- Commercial cleaning products contain a range of synthetic chemicals. Carry out some research to find out more about the possible harmful effects of:
- sodium lauryl sulphate (SLS)
- propylene glycol (PG)
- Take a closer look at three toiletry products that you use at home (for example shampoo, deodorant and hair gel). List the different ingredients in each. How many of the ingredients do you recognise? Can you find out what they do? Then visit a supermarket or a shop like The Body Shop, and try to find 'natural' equivalents of the toiletries. What ingredients do these contain? Do you recognise more of them?
Gift selection has all the range of soaps
- Design a poster to try to encourage people to use natural soap. Your key message should be that they don't need chemicals to keep clean!
- Design a complete identity for a new range of natural soaps. Your identity should include a name, logo and minimal packaging (like Simply Soaps, you should avoid packaging as far as possible).
You could try making your own batch of natural soap. Before you get started, it is vital that you follow these safety instructions.
- Lye can be very dangerous and must be handled with extreme caution.
- Wear rubber gloves, goggles and protective clothing.
- Never leave mixed lye-water on a table unattended - you must find a safe place for it to cool.
- Never use aluminium utensils or pots for soap-making. Lye reacts very badly with aluminium.
- Have some white vinegar to hand in case you spill any lye on your skin (the vinegar neutralises the caustic effect).
What equipment will you need?
- a plastic or cardboard container to use as a mould
- solid fat and greaseproof paper for preparing the mould
- a sink for clearing up spills and to act as a hot or cold water bath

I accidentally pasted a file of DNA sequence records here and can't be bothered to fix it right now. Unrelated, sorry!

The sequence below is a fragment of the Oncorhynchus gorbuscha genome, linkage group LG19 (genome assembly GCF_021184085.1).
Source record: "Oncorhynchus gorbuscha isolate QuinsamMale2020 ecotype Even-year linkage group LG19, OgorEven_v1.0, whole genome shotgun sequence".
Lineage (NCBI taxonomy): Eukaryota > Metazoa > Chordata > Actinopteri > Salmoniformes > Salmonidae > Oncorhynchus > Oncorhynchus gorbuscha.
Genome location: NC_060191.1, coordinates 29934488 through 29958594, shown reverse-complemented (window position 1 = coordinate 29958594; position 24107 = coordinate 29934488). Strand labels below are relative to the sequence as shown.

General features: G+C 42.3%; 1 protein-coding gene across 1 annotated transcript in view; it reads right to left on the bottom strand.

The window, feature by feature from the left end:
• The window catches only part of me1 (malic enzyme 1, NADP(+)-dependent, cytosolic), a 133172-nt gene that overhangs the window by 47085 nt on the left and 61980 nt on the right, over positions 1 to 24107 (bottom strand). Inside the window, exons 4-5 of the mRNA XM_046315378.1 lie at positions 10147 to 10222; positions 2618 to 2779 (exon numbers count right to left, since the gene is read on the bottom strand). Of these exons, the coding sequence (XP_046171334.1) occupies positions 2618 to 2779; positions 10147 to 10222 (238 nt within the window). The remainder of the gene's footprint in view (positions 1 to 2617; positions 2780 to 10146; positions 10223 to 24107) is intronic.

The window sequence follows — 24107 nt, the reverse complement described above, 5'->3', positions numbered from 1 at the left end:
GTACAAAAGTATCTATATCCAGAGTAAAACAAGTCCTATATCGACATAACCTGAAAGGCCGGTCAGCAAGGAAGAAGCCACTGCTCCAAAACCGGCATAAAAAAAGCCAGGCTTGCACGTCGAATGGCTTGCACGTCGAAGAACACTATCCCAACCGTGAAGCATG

- a range of glass, plastic or stainless steel spoons and bowls
- a large plastic bucket
- electric scales, so that you can measure small amounts accurately
- plastic or glass measuring jugs
- a stove
- a paintbrush
What ingredients will you need?
- 615g of coconut oil (solid)
- 670g of sunflower oil
- 670g of a light-coloured olive oil (not virgin or extra virgin)
- 295g of caustic soda (make sure you keep this covered until it is weighed)
- 930ml of still mineral water
- any colours, scents or other ingredients (such as flowers or shells) that you want to add
- Grease your mould using a paintbrush dipped in melted fat. Cut two pieces of greaseproof paper and line the base and sides of the mould.
- Melt the solid coconut oil in a large pan.
- Add the liquid oils to the pan and remove it from the heat.
- Pour the water into a large plastic bucket and add the caustic soda to the water to make lye water. Begin stirring as soon as you start adding the caustic soda.
- Bring the oils and the lye water to a temperature of between 35 and 36.7 C. You can do this by putting the containers in a sink of warm or cool water, depending on whether they need warming up or cooling down.
- Add the lye water to the oils and stir continuously. The mixture should gradually thicken and become more opaque. Once you can see tracing - the impression of a line of soap on the surface when you drizzle the mixture from a spatula - saponification has occurred. This usually takes about 40 minutes. If it still hasn't traced after an hour, leave it and stir occasionally until it thickens.
- Add any colours or scents that you want and stir well.
- Pour the mixture into the mould.
- Cover with cardboard and thick towels. Leave to set.
- After 24 hours, turn the soap out of the mould onto greaseproof paper. It is still caustic at this stage, so make sure you wear gloves and goggles. Remove the lining paper.
- Cut the soap into bars before it gets too hard. Leave it to cure for at least one month in a warm, dry place on greaseproof paper. Before using the soap, test its pH with pH paper to ensure it is mild enough (anything between 5.5 and 10 is safe).